Michael Overman, an ordination candidate at Garrett Theological Seminary, poses Friday, October 19, 2012 in a garden outside the seminary at Northwestern University. (Chris Walker/Chicago Tribune)  B582456116z.1 -met-gay-seminarian ....OUTSIDE TRIBUNE CO.- NO MAGS,  NO SALES, NO INTERNET, NO TV, CHICAGO OUT, NO DIGITAL MANIPULATION...

Michael O. – Five of Cups

I’m relatively new to the world of tarot. After buying my first deck, I started just looking through the cups. Being a naturally emotional person – I’m a hospital chaplain by trade – of course I felt a particular bond to the suit of Cups. When I came across the Five of Cups, in this deck, its tagline was “Befriending Grief.” It said the following:

“In the Five of Cups, the tug towards disillusionment is strong, but being thoughtful and gentle in this moment will put the past in the past, where it belongs. The cups will fill again, and the storm will pass. Feel the pain, and keep one foot on solid ground.”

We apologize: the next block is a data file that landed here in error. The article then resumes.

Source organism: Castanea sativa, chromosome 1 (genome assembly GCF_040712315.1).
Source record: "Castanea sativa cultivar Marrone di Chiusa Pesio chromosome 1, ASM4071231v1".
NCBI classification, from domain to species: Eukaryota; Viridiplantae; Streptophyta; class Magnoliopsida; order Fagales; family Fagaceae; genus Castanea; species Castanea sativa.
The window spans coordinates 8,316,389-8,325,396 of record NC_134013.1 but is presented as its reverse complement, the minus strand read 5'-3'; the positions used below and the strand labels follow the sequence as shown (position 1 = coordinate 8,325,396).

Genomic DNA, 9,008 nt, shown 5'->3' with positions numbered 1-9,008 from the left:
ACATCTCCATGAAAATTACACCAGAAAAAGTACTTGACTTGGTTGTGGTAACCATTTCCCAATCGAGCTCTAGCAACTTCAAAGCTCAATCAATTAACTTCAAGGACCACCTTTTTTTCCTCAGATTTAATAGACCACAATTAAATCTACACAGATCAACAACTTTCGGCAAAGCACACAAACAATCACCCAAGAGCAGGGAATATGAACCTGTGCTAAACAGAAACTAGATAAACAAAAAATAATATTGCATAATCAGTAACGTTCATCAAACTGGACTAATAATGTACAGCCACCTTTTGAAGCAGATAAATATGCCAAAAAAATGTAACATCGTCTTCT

I couldn’t help but feel like so many queer people have had experiences with grief while not always having outlets for processing it. Even in my own life, when I realized I was gay, I didn’t know how to deal with the grief of not having a “normal life.” Now, years later, whenever grief surfaces, rather than running from it, I often try to ask, “What do I have to learn from this loss? What do I have at my disposal for helping me cope with and get through this loss? What’s still there?”

Standing at the bedside of people who are dying, I often find myself saying, “Loss is normal. We all deal with it.” Perhaps, when we realize how normal our experiences of grief are, we can also find ways of sharing our strength with each other.